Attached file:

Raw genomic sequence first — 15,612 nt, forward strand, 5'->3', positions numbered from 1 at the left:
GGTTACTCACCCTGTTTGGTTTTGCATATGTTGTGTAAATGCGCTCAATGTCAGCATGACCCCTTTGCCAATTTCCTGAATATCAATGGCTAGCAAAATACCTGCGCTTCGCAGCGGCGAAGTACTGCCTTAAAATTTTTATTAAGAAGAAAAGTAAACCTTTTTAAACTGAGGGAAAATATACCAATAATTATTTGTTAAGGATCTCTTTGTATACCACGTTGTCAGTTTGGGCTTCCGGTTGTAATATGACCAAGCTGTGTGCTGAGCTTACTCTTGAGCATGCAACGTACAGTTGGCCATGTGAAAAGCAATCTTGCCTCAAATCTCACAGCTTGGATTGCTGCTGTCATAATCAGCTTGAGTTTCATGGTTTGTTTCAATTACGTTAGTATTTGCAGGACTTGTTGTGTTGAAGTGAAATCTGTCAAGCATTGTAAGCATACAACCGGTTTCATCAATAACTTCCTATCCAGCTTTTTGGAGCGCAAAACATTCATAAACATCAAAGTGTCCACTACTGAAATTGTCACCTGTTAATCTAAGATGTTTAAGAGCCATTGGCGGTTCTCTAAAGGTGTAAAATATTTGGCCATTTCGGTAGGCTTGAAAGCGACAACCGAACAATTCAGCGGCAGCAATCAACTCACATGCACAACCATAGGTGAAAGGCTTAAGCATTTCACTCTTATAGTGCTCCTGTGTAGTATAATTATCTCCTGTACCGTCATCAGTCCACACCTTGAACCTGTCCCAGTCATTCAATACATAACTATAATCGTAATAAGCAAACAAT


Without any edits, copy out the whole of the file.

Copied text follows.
Raw genomic sequence first — 15,612 nt, forward strand, 5'->3', positions numbered from 1 at the left:
GGTTACTCACCCTGTTTGGTTTTGCATATGTTGTGTAAATGCGCTCAATGTCAGCATGACCCCTTTGCCAATTTCCTGAATATCAATGGCTAGCAAAATACCTGCGCTTCGCAGCGGCGAAGTACTGCCTTAAAATTTTTATTAAGAAGAAAAGTAAACCTTTTTAAACTGAGGGAAAATATACCAATAATTATTTGTTAAGGATCTCTTTGTATACCACGTTGTCAGTTTGGGCTTCCGGTTGTAATATGACCAAGCTGTGTGCTGAGCTTACTCTTGAGCATGCAACGTACAGTTGGCCATGTGAAAAGCAATCTTGCCTCAAATCTCACAGCTTGGATTGCTGCTGTCATAATCAGCTTGAGTTTCATGGTTTGTTTCAATTACGTTAGTATTTGCAGGACTTGTTGTGTTGAAGTGAAATCTGTCAAGCATTGTAAGCATACAACCGGTTTCATCAATAACTTCCTATCCAGCTTTTTGGAGCGCAAAACATTCATAAACATCAAAGTGTCCACTACTGAAATTGTCACCTGTTAATCTAAGATGTTTAAGAGCCATTGGCGGTTCTCTAAAGGTGTAAAATATTTGGCCATTTCGGTAGGCTTGAAAGCGACAACCGAACAATTCAGCGGCAGCAATCAACTCACATGCACAACCATAGGTGAAAGGCTTAAGCATTTCACTCTTATAGTGCTCCTGTGTAGTATAATTATCTCCTGTACCGTCATCAGTCCACACCTTGAACCTGTCCCAGTCATTCAATACATAACTATAATCGTAATAAGCAAACAAT